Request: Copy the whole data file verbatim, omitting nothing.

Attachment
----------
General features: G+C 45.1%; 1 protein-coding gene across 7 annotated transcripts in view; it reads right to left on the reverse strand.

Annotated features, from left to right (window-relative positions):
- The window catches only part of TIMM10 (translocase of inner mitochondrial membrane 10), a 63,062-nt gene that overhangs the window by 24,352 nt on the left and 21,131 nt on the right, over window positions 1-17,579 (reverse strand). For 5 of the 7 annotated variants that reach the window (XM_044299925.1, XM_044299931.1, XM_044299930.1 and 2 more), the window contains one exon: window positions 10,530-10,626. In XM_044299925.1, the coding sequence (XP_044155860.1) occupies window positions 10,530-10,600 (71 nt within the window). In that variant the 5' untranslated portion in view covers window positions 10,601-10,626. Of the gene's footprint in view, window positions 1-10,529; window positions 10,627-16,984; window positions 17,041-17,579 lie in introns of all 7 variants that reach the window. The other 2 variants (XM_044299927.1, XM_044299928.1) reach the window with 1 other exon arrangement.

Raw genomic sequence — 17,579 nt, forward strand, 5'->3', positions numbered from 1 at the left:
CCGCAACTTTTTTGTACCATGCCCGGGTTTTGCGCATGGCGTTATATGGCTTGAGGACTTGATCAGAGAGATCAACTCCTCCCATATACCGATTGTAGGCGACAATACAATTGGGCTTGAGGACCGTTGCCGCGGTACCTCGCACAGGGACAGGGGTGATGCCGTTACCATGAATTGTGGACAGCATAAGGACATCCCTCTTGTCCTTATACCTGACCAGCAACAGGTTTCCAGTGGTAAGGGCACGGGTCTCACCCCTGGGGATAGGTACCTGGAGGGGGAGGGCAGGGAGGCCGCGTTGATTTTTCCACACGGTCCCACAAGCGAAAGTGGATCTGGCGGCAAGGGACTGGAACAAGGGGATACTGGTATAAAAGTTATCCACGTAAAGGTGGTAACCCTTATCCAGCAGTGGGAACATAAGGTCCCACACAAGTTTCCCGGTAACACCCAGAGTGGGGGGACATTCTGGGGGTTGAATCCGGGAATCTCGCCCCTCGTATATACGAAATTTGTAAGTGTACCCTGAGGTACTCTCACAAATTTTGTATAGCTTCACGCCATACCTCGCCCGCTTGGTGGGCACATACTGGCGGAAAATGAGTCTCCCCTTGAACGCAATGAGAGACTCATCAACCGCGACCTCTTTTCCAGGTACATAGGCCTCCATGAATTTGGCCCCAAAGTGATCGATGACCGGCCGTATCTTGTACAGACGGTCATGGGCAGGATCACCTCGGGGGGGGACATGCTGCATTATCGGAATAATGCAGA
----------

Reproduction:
General features: G+C 45.1%; 1 protein-coding gene across 7 annotated transcripts in view; it reads right to left on the reverse strand.

Annotated features, from left to right (window-relative positions):
- The window catches only part of TIMM10 (translocase of inner mitochondrial membrane 10), a 63,062-nt gene that overhangs the window by 24,352 nt on the left and 21,131 nt on the right, over window positions 1-17,579 (reverse strand). For 5 of the 7 annotated variants that reach the window (XM_044299925.1, XM_044299931.1, XM_044299930.1 and 2 more), the window contains one exon: window positions 10,530-10,626. In XM_044299925.1, the coding sequence (XP_044155860.1) occupies window positions 10,530-10,600 (71 nt within the window). In that variant the 5' untranslated portion in view covers window positions 10,601-10,626. Of the gene's footprint in view, window positions 1-10,529; window positions 10,627-16,984; window positions 17,041-17,579 lie in introns of all 7 variants that reach the window. The other 2 variants (XM_044299927.1, XM_044299928.1) reach the window with 1 other exon arrangement.

Raw genomic sequence — 17,579 nt, forward strand, 5'->3', positions numbered from 1 at the left:
CCGCAACTTTTTTGTACCATGCCCGGGTTTTGCGCATGGCGTTATATGGCTTGAGGACTTGATCAGAGAGATCAACTCCTCCCATATACCGATTGTAGGCGACAATACAATTGGGCTTGAGGACCGTTGCCGCGGTACCTCGCACAGGGACAGGGGTGATGCCGTTACCATGAATTGTGGACAGCATAAGGACATCCCTCTTGTCCTTATACCTGACCAGCAACAGGTTTCCAGTGGTAAGGGCACGGGTCTCACCCCTGGGGATAGGTACCTGGAGGGGGAGGGCAGGGAGGCCGCGTTGATTTTTCCACACGGTCCCACAAGCGAAAGTGGATCTGGCGGCAAGGGACTGGAACAAGGGGATACTGGTATAAAAGTTATCCACGTAAAGGTGGTAACCCTTATCCAGCAGTGGGAACATAAGGTCCCACACAAGTTTCCCGGTAACACCCAGAGTGGGGGGACATTCTGGGGGTTGAATCCGGGAATCTCGCCCCTCGTATATACGAAATTTGTAAGTGTACCCTGAGGTACTCTCACAAATTTTGTATAGCTTCACGCCATACCTCGCCCGCTTGGTGGGCACATACTGGCGGAAAATGAGTCTCCCCTTGAACGCAATGAGAGACTCATCAACCGCGACCTCTTTTCCAGGTACATAGGCCTCCATGAATTTGGCCCCAAAGTGATCGATGACCGGCCGTATCTTGTACAGACGGTCATGGGCAGGATCACCTCGGGGGGGGACATGCTGCATTATCGGAATAATGCAGA